Wednesday, January 7, 2009

External Form #1: Acquainted with the Night by Robert Frost

I have been one acquainted with the night.
I have walked out in rain -- and back in rain.
I have outwalked the furthest city light.

I have looked down the saddest city lane.
I have passed by the watchman on his beat
And dropped my eyes, unwilling to explain.

I have stood still and stopped the sound of feet
When far away an interrupted cry
Came over houses from another street,

But not to call me back or say good-bye;
And further still at an unearthly height,
O luminary clock against the sky

Proclaimed the time was neither wrong nor right.
I have been one acquainted with the night.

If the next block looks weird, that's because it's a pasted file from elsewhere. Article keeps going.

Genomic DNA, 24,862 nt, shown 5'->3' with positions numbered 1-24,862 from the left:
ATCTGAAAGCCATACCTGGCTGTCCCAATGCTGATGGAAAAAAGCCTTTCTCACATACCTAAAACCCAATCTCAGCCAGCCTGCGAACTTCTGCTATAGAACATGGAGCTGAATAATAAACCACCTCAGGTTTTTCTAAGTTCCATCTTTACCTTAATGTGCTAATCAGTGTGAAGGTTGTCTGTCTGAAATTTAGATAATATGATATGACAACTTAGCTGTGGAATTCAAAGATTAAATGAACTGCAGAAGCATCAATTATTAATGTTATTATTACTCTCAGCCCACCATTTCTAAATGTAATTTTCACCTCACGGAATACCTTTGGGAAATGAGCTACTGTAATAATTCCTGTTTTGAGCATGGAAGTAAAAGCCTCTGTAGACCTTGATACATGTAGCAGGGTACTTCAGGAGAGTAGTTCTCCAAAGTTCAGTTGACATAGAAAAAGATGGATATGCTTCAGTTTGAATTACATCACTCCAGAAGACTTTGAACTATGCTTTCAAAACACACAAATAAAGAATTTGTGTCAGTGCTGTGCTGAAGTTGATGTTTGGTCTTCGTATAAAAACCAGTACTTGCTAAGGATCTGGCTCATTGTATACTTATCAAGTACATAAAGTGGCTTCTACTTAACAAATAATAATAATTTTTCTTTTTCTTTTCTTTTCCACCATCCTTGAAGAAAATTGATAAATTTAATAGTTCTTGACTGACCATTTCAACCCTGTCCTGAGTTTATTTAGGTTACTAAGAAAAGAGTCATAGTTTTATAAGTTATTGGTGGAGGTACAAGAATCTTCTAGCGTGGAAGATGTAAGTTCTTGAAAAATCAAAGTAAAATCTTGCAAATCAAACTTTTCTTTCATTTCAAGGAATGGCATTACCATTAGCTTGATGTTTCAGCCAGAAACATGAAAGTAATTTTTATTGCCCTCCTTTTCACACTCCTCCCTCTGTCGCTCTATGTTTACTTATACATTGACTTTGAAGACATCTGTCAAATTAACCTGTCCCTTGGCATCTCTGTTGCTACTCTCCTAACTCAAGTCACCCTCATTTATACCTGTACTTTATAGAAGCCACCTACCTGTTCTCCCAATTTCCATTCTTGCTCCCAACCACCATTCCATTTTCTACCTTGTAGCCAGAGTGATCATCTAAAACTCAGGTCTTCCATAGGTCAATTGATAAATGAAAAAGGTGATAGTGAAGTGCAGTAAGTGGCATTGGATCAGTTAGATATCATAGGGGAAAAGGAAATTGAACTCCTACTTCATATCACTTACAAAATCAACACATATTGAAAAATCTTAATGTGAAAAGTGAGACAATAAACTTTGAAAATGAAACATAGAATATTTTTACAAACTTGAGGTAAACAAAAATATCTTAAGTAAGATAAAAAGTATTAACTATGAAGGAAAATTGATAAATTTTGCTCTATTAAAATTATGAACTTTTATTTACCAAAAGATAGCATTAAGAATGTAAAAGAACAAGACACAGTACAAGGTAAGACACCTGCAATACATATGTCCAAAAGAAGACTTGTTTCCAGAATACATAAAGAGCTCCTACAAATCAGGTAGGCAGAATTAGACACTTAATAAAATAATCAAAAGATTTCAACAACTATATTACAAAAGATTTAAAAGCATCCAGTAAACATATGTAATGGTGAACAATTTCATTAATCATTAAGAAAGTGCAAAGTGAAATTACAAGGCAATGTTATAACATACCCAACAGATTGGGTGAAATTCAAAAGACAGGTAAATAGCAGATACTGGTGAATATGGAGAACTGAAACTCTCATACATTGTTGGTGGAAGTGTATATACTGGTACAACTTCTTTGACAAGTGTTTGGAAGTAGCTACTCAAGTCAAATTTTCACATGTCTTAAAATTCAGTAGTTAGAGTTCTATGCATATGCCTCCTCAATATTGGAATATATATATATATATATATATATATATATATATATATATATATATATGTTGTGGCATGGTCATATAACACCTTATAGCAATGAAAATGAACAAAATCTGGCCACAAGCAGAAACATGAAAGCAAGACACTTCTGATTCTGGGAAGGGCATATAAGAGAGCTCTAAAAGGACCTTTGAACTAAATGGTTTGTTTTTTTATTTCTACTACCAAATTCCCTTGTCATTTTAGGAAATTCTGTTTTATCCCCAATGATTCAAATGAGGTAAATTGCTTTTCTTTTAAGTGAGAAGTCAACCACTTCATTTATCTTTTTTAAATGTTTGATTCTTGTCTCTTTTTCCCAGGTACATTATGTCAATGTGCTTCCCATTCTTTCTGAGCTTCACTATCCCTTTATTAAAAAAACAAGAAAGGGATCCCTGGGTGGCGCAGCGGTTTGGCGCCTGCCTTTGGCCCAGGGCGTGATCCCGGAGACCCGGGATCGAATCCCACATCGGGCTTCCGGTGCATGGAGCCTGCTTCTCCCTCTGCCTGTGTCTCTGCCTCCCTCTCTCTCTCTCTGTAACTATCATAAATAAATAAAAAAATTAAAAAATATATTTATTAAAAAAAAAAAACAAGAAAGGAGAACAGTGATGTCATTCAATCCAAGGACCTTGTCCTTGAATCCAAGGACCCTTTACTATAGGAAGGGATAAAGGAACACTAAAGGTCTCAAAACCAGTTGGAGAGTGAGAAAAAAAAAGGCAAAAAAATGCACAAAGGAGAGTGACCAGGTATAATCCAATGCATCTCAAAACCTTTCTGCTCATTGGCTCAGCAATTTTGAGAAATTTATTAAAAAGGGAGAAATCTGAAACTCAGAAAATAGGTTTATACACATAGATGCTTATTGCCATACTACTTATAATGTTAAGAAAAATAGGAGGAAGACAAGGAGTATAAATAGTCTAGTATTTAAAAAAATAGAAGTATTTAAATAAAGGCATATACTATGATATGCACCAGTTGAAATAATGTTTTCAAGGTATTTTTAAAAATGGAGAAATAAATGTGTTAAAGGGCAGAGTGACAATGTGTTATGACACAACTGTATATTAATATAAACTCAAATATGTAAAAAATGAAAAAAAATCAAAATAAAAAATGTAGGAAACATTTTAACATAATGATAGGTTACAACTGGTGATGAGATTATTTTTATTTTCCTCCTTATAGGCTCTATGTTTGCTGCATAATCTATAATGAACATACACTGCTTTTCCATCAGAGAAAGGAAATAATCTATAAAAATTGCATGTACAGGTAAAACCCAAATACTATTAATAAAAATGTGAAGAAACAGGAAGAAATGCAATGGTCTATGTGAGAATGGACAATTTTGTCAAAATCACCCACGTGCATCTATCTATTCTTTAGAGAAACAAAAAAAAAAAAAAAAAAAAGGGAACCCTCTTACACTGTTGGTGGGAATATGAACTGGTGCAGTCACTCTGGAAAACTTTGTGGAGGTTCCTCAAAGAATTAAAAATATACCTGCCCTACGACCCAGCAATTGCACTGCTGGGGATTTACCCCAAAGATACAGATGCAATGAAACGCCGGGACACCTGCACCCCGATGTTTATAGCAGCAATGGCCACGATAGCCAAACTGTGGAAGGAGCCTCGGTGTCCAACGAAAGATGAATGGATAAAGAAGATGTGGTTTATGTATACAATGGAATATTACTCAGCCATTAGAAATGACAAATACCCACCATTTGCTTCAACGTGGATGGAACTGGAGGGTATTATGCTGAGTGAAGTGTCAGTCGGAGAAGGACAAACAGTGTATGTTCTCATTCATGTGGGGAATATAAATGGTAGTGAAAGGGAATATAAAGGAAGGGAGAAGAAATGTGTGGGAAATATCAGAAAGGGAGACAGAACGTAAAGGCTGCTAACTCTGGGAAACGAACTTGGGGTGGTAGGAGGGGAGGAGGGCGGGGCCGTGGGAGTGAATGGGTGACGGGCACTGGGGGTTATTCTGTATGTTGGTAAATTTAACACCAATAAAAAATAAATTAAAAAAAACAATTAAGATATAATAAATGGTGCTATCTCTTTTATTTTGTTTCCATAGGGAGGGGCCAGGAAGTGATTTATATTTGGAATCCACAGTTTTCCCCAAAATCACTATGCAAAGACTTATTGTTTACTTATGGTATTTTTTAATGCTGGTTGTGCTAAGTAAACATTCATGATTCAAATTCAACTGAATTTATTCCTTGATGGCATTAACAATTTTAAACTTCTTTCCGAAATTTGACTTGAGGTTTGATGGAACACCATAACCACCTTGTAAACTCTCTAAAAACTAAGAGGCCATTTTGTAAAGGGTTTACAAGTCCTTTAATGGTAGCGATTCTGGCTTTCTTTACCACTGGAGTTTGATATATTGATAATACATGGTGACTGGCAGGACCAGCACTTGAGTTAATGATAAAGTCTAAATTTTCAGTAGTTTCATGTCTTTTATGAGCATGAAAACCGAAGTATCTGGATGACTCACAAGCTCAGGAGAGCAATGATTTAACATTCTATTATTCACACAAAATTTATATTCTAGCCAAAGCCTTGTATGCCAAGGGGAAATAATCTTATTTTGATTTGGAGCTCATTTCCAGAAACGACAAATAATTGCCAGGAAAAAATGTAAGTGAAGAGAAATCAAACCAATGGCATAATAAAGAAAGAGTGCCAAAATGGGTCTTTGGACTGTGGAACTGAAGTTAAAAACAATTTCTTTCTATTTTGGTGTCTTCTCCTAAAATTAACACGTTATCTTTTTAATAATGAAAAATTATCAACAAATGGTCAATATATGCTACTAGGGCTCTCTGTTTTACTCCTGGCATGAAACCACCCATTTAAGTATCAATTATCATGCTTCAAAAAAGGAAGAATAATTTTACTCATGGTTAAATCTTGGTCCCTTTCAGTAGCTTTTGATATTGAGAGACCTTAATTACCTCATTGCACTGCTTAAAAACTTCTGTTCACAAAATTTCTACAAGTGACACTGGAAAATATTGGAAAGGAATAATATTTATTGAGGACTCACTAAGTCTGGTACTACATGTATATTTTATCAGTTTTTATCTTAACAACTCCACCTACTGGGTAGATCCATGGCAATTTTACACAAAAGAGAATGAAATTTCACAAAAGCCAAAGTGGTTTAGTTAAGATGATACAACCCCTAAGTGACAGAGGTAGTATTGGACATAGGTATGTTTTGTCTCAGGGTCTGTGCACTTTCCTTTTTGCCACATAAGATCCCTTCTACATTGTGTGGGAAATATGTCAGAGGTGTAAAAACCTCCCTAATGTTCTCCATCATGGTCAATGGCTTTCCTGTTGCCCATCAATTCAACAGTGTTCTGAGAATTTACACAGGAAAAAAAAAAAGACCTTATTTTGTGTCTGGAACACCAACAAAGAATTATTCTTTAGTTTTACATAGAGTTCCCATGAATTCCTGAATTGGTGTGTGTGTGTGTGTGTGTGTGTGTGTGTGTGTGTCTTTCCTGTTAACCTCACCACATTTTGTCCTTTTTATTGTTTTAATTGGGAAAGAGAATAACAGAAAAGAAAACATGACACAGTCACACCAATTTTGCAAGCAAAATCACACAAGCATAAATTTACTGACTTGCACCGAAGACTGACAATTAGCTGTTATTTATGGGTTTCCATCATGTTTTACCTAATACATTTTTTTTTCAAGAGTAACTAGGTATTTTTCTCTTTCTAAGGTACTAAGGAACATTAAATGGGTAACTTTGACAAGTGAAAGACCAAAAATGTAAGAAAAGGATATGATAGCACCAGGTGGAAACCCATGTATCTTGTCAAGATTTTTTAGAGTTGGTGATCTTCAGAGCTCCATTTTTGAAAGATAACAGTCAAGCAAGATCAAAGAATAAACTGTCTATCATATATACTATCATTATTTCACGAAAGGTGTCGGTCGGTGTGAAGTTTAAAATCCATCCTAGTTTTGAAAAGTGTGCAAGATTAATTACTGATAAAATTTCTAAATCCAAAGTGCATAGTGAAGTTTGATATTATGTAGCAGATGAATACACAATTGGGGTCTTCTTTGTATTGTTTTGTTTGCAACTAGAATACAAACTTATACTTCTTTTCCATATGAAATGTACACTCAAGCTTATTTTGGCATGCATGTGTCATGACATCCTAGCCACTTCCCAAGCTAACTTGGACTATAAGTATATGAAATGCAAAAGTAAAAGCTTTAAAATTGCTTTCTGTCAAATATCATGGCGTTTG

This poem uses the terza rima rhyme scheme like in Dante's, The Divine Comedy. The repetition of the beginning stanza's "I have" creates the authors tone of true factual statements. I thought the poems title suggests night to be dark and scary simply because of the phrasing of it "Acquainted with the Night". The word "acquainted" isn't as warm and inviting as "meet" or "became bffls with" (But this is just my opinion). After reading the poem a couple times I thought Frost used the night as an allusion for his inner soul or conscience. He lists the different directions he has traveled "in the night" and his reactions, metaphorically relating these paths to different tests of his soul, that he has endured. The "night" i felt was the ultimate metaphor for the strange and unpredictable ways of life. (Also literal, the night is dark, you can't see what's coming at you and in life you can't predict what's going to happen). I liked this poem because of its use of terza rima and its overall meaning towards a wandering soul.

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